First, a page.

Wonderful to see MasterCard, therefore, at least recognizing privacy has become a major societal issue. MasterCard People do not want explicit details of every single transaction they make being recorded only to see this consumer data monetized by sharing with advertisers, where, when, who, what and how much was purchased and just as likely be part of yet another major data breach endangering their privacy and facilitating ID theft. I believe MasterCard is taking their que from Apple who have quickly learned from Facebooks’ own troubles surrounding breaches of privacy.

I’d say eliminate KYC and legislate privacy with Self Soverign Identity (SSI) or we should all move back to using cash which by the way can now be digitized or converted into digital form as YodoPay does so elequently.

Crypto Scams continue unabated

It is truly shameful that thieves and scammers have ruined the prospects of blockchain creating a fundamental sustainable shift towards democratic money. Having a decentalized trust method to exchange digital assets does nothing to prevent criminals from operating illicitly on the edge.

The problem being that in order to potentially benefit from the blockchain, at some point real people with real money (fiat currency) must buy Crypto assets . This “edge” is the chasm between historic or what we might refer to as normal monetary systems and the new age crypto systems. Having a decentralized, anonymous, low friction and fast means to move digital money fails us miserably because once in digtal form digital money has no reliable auditable method to track and recover stolen weath. It can simply disappear into thin air as just happend to my Ethereum holdings.

While comtemplating how to use the blockchain for Ayodo Foundation’s altruistic intentions of providing non-profit payment and money transfer processes and thus enhancing financial inclusion (Remittance Services) to help alleviate poverty, I needed to learn about blockchain through perosnal experience. I therefore was caught up in Quadrigacx “flame out” having lost my entire Ethereum holdings on this Vancouver exchange. Fortunately for me, unlike this poor victim who lost more than $500K QUADRIGACX my entire holdings represented about $10 worth of crypto.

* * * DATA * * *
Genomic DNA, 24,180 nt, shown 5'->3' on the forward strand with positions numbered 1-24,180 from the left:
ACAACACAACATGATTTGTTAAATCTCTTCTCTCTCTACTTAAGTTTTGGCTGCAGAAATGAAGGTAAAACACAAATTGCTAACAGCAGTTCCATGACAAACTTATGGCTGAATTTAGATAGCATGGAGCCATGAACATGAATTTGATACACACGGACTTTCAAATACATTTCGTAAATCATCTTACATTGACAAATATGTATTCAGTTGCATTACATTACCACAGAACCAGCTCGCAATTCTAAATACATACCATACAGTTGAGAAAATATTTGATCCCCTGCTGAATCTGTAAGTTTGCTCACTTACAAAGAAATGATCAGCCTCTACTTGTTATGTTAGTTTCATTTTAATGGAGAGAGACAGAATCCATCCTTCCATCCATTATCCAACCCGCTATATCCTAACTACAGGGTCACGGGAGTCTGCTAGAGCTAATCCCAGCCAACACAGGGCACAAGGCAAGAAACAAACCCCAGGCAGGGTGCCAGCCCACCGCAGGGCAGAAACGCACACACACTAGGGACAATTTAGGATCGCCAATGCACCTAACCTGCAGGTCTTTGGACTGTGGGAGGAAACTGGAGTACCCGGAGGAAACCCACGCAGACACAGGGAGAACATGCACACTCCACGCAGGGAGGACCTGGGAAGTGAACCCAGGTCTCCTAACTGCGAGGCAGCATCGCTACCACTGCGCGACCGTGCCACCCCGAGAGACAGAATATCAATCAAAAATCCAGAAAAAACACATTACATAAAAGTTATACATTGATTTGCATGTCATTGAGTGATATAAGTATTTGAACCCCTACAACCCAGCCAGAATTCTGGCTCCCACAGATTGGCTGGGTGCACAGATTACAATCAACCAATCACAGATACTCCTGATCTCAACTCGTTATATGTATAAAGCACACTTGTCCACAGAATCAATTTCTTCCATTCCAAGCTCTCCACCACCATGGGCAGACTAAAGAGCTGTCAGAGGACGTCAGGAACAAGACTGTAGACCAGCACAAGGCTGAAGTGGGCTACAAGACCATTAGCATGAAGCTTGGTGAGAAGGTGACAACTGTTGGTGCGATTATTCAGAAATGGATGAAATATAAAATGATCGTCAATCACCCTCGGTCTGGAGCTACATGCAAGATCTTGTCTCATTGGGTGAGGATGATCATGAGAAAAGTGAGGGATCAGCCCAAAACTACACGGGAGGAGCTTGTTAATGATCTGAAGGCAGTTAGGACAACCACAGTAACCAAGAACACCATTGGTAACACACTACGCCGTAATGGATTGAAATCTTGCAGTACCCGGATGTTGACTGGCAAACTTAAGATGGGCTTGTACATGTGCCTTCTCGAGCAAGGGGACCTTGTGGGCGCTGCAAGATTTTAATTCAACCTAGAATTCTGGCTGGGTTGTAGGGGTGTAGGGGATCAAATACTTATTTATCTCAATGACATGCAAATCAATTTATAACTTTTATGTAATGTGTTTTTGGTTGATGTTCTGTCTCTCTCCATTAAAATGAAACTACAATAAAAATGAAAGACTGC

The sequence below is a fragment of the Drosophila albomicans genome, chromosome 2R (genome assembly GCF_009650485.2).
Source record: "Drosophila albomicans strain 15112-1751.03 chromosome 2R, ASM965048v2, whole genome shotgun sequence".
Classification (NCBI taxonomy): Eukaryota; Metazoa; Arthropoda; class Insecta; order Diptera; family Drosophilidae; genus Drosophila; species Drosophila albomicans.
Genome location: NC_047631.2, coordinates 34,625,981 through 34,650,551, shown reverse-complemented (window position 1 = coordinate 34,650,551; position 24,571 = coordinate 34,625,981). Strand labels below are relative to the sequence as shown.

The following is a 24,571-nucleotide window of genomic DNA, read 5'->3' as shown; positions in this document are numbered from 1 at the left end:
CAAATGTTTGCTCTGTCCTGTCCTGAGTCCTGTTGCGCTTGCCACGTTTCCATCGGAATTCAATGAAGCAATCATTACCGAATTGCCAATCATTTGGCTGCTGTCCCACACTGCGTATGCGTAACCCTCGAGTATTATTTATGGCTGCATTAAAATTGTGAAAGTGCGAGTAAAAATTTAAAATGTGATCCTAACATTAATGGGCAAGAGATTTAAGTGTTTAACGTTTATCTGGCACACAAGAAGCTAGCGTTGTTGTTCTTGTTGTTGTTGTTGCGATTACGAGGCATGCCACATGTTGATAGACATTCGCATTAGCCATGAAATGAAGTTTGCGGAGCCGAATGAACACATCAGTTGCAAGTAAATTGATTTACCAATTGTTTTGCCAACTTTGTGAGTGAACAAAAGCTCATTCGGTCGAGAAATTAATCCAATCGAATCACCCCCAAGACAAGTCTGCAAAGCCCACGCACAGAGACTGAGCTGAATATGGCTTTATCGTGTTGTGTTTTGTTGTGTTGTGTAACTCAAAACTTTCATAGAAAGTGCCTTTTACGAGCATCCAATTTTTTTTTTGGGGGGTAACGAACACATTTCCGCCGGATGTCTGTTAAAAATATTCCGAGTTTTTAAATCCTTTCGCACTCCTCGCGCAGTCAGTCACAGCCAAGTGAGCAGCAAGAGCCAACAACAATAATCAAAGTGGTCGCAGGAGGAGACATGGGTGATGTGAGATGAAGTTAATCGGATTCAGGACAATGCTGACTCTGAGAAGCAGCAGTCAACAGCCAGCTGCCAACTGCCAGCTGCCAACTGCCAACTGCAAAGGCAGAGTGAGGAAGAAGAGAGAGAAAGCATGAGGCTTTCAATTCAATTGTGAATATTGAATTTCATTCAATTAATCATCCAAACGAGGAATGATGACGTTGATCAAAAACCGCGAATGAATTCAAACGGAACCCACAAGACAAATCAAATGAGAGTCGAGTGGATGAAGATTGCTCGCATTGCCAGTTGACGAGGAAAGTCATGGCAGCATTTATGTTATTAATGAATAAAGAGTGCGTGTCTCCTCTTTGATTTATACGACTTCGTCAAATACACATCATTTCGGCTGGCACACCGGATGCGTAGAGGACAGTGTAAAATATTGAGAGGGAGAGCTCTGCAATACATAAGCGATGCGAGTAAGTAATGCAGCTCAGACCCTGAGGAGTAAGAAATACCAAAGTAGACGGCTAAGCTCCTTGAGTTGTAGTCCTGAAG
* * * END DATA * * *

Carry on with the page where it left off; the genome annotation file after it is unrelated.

If you read my earlier posting below on what a terrible year 2018 has been for most holders of Crypto currencies, I failed to mention the ModernTech fradulent ICO which neted the backers more than USD 600 million, which was stolen as the organizers disappeared with the funds. That scams of this magnitude can be perpetuated from jurisdictions, or regions (Singapore & Dubai) who are encouraging the Fintech industry and are adopting more “Open Banking” due to human greed is truly discouraging. These bad actors, through their criminal actions and their human greed, are preventing the evolution of digital money which could serve humanity well. Note these dangers occur at the “edge” – either on an Exchange where cryptos are traded with either a data breach by unknowns or when the backers themselves disaapear with the money or via an ICO . If regulators really wanted to protect society then they would accept the blockchain for what it real is and focus on passing new legislation to control the Exchanges and the ICO and in particular Cash In and Cash Out (CICO) and if you also have read any of my previous posts this shouild not be through stronger or more KYC regulations, as when criminals walk away with $660 millioin dollars from 32K purchasers, the accounts are NOT balance limited. On average each purchaser, or each account represented $20,625.